As voters throughout the land beg for mercy, this interminable election campaign chugs relentlessly on. The leaders’ debates may be over, apart from a residual buzzing in our ears, but we’re now in a period called “36-hour non-stop talking”, as our lords and masters criss-cross the country in cars, buses, trains and helicopters – you’d have thought hot-air balloons would be more appropriate – in a last-gasp attempt to not-win the election more impressively than the other parties.
Nick Clegg was revelling in his crack-of-dawn photo-call at Land’s End this morning, as he unveiled his plan to travel the length of Britain thanking each remaining Lib Dem voter personally for his or her support, and his advisers anxiously tried to point him in the right direction so he didn’t accidentally walk off into the sea.
The Lib Dems still have hopes of shamelessly hitching their wagon to whatever bunch of charlatans grabs power, and this time they’ve even thought up some Red Lines (buzz-phrase alert) to make their opinions look relevant. Cynical observers, or as they’re nowadays known “the electorate”, can’t help but compare these policy positions to sheets of lasagne: they may look firm at the moment, but as soon as the heat’s on they’ll soften up and be submerged in a load of mince.
Meanwhile, David Cameron has rolled up his sleeves, knocked back a jeroboam of espresso and declared himself “pumped up”, a sure sign he’s absolutely terrified. The Tories have put a massive amount into this campaign: slander, obfuscation, hyperbole, bribery –in fact, everything expect the slightest indication of where they’ll slash £12 billion from welfare – and yet poll ratings remain unco-operatively static, like a mule embedded in cement.
“We’re aiming for an absolute majority,” insists Dave, though everyone knows that’s as likely as Jeremy Clarkson opening a charm school. Propeller-headed party strategists are already working on alternative scenarios, including a rose-garden smooch with Nigel Farage, a tearful reconciliation with never-say-no Nick and, in extremis, Dave digging his fingernails into the carpet and having to be dragged out of number 10 by a hydraulic pulley system.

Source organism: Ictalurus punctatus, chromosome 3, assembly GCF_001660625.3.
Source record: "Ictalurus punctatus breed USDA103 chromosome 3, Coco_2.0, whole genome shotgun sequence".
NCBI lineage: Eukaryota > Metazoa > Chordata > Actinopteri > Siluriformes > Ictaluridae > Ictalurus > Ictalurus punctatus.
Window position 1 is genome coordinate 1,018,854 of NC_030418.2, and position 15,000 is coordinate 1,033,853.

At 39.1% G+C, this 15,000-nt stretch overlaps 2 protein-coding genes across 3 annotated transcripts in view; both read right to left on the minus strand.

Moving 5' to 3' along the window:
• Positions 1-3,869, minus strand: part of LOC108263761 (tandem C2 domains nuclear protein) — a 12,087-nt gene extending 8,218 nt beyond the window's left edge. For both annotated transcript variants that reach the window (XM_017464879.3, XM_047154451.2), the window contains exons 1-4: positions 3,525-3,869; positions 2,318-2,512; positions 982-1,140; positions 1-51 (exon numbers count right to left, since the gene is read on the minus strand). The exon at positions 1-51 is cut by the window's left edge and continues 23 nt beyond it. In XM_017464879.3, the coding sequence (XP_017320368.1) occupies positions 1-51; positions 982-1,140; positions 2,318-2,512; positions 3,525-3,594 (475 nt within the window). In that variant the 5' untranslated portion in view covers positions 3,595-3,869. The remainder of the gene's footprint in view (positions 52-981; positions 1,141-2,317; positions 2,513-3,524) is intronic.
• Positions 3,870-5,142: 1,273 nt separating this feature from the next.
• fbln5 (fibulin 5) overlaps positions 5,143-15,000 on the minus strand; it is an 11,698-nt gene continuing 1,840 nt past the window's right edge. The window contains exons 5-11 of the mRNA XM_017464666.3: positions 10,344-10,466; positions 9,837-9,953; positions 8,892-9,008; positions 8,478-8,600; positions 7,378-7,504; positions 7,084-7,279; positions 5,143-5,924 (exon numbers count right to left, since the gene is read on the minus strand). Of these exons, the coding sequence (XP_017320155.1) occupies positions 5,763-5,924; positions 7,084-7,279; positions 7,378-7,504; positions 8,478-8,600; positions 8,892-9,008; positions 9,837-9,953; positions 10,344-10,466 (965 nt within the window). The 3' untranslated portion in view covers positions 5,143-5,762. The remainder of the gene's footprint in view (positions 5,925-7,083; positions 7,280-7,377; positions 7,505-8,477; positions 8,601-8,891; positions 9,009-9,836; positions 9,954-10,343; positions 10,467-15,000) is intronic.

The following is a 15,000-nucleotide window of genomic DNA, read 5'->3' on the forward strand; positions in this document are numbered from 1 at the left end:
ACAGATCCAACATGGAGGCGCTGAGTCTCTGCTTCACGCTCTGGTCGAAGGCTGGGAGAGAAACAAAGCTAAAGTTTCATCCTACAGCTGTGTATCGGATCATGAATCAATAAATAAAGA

Ordinarily this would all be academic to Scottish voters, but these days the tectonic plates aren’t so much shifting as doing an eightsome reel. Only tactical voters, nursing their wrath to keep it warm, stand between the SNP and a near clean sweep, and depending on whether you read the National or the Daily Mail, Nicola Sturgeon is either a stadium-filling superstar, scourge of the Establishment and paragon of progressive politics or the most dangerous woman in the universe, defacer of Barbie dolls and harbinger of the Apocalypse.
One thing’s for certain: the SNP have caught the eye of Middle England, and not necessarily in a good way. Press coverage has generally represented them as a horde of barbarians at the gates, smelling of yak-piss and bent on mayhem.
This presumably lies at the heart of Ed Miliband’s recent statement that if he’s asked to do a deal with them, the answer will be “hell, no”. I say “presumably” because it’s never quite clear what Ed’s on about, even if you’re an experienced translator with advanced training in balderdash. Fortunately he’s getting his thoughts chiselled on a monolith, so that gives us a fighting chance.
Anyway, it’ll be interesting to see the how the “no deals” policy affects Labour MPs’ behaviour. Perhaps they’ll have to wear la-la-I-can’t-hear-you ear muffs in the Commons restaurant, in case an SNP MP offers to pass the salt. Or they’ll be obliged to slam a door in their own faces rather than allow Stewart Hosie to hold it open for them, and hurl themselves under any taxi that Pete Wishart offers to share.
So many permutations, denials and caveats, so much uncertainty. But if we end up with a prolonged post-election stalemate, is there one possibility we haven’t identified?
Is it conceivable there could be a grand Labour-Tory coalition, or at least an agreement for Labour not to intervene while the Tories insert the last few sticks of dynamite into our public services? Those who’ve suggested this have usually been considered wild conspiracy theorists who also believe that Martians are trying to contact them via their kitchen utensils.
But isn’t it a teensy-weensy possibility, for the good of the nation, of course, with the future of a new royal baby to consider? What a fiendish twist on the usual SNP complaint: this time Scotland might vote neither Labour nor Tory and get both. The Queen wouldn’t just be purring, she’d be doing cartwheels through the cat-flap.